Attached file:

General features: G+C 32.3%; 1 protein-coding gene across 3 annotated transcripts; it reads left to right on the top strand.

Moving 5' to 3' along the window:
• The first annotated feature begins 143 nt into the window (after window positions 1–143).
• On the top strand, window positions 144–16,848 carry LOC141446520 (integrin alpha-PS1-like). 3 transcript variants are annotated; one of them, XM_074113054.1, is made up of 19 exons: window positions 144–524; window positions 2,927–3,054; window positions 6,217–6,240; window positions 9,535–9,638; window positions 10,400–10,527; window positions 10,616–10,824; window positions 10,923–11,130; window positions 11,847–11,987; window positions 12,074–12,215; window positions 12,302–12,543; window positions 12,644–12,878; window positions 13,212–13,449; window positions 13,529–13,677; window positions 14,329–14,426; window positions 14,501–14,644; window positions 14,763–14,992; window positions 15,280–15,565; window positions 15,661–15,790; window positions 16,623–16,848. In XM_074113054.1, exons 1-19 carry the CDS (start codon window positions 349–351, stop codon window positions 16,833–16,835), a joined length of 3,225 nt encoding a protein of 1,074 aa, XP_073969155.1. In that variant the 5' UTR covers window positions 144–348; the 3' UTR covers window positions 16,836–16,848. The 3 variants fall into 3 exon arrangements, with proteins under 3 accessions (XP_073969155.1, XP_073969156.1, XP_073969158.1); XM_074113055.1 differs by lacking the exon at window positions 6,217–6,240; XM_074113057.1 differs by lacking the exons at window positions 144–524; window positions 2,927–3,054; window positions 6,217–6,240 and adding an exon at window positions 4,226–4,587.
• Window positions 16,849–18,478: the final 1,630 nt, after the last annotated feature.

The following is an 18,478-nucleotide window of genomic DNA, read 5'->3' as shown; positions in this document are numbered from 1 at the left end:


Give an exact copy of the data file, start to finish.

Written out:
General features: G+C 32.3%; 1 protein-coding gene across 3 annotated transcripts; it reads left to right on the top strand.

Moving 5' to 3' along the window:
• The first annotated feature begins 143 nt into the window (after window positions 1–143).
• On the top strand, window positions 144–16,848 carry LOC141446520 (integrin alpha-PS1-like). 3 transcript variants are annotated; one of them, XM_074113054.1, is made up of 19 exons: window positions 144–524; window positions 2,927–3,054; window positions 6,217–6,240; window positions 9,535–9,638; window positions 10,400–10,527; window positions 10,616–10,824; window positions 10,923–11,130; window positions 11,847–11,987; window positions 12,074–12,215; window positions 12,302–12,543; window positions 12,644–12,878; window positions 13,212–13,449; window positions 13,529–13,677; window positions 14,329–14,426; window positions 14,501–14,644; window positions 14,763–14,992; window positions 15,280–15,565; window positions 15,661–15,790; window positions 16,623–16,848. In XM_074113054.1, exons 1-19 carry the CDS (start codon window positions 349–351, stop codon window positions 16,833–16,835), a joined length of 3,225 nt encoding a protein of 1,074 aa, XP_073969155.1. In that variant the 5' UTR covers window positions 144–348; the 3' UTR covers window positions 16,836–16,848. The 3 variants fall into 3 exon arrangements, with proteins under 3 accessions (XP_073969155.1, XP_073969156.1, XP_073969158.1); XM_074113055.1 differs by lacking the exon at window positions 6,217–6,240; XM_074113057.1 differs by lacking the exons at window positions 144–524; window positions 2,927–3,054; window positions 6,217–6,240 and adding an exon at window positions 4,226–4,587.
• Window positions 16,849–18,478: the final 1,630 nt, after the last annotated feature.

The following is an 18,478-nucleotide window of genomic DNA, read 5'->3' as shown; positions in this document are numbered from 1 at the left end: